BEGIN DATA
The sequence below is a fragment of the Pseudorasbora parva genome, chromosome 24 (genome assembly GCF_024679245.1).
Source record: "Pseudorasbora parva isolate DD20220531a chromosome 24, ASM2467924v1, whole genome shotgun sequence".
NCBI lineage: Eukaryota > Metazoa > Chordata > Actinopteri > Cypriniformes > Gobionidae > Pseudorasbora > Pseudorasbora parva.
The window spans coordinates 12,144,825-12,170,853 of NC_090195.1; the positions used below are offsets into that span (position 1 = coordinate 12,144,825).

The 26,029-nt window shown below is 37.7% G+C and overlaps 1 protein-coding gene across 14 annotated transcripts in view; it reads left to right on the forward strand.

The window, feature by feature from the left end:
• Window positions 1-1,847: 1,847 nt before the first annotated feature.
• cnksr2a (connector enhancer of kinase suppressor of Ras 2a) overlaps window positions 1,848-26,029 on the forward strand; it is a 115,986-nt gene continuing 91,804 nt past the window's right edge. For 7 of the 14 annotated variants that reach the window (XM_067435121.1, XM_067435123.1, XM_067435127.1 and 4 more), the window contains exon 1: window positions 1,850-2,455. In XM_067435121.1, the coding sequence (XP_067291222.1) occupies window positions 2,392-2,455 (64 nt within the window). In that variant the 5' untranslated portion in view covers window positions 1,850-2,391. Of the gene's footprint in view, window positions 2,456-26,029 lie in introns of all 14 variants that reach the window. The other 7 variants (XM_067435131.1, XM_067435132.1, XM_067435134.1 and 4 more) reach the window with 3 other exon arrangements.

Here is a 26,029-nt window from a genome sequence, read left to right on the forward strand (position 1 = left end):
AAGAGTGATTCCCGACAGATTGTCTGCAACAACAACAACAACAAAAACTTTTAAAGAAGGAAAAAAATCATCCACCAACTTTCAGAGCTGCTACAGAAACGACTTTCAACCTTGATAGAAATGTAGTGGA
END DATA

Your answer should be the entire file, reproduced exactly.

The sequence below is a fragment of the Pseudorasbora parva genome, chromosome 24 (genome assembly GCF_024679245.1).
Source record: "Pseudorasbora parva isolate DD20220531a chromosome 24, ASM2467924v1, whole genome shotgun sequence".
NCBI lineage: Eukaryota > Metazoa > Chordata > Actinopteri > Cypriniformes > Gobionidae > Pseudorasbora > Pseudorasbora parva.
The window spans coordinates 12,144,825-12,170,853 of NC_090195.1; the positions used below are offsets into that span (position 1 = coordinate 12,144,825).

The 26,029-nt window shown below is 37.7% G+C and overlaps 1 protein-coding gene across 14 annotated transcripts in view; it reads left to right on the forward strand.

The window, feature by feature from the left end:
• Window positions 1-1,847: 1,847 nt before the first annotated feature.
• cnksr2a (connector enhancer of kinase suppressor of Ras 2a) overlaps window positions 1,848-26,029 on the forward strand; it is a 115,986-nt gene continuing 91,804 nt past the window's right edge. For 7 of the 14 annotated variants that reach the window (XM_067435121.1, XM_067435123.1, XM_067435127.1 and 4 more), the window contains exon 1: window positions 1,850-2,455. In XM_067435121.1, the coding sequence (XP_067291222.1) occupies window positions 2,392-2,455 (64 nt within the window). In that variant the 5' untranslated portion in view covers window positions 1,850-2,391. Of the gene's footprint in view, window positions 2,456-26,029 lie in introns of all 14 variants that reach the window. The other 7 variants (XM_067435131.1, XM_067435132.1, XM_067435134.1 and 4 more) reach the window with 3 other exon arrangements.

Here is a 26,029-nt window from a genome sequence, read left to right on the forward strand (position 1 = left end):
AAGAGTGATTCCCGACAGATTGTCTGCAACAACAACAACAACAAAAACTTTTAAAGAAGGAAAAAAATCATCCACCAACTTTCAGAGCTGCTACAGAAACGACTTTCAACCTTGATAGAAATGTAGTGGA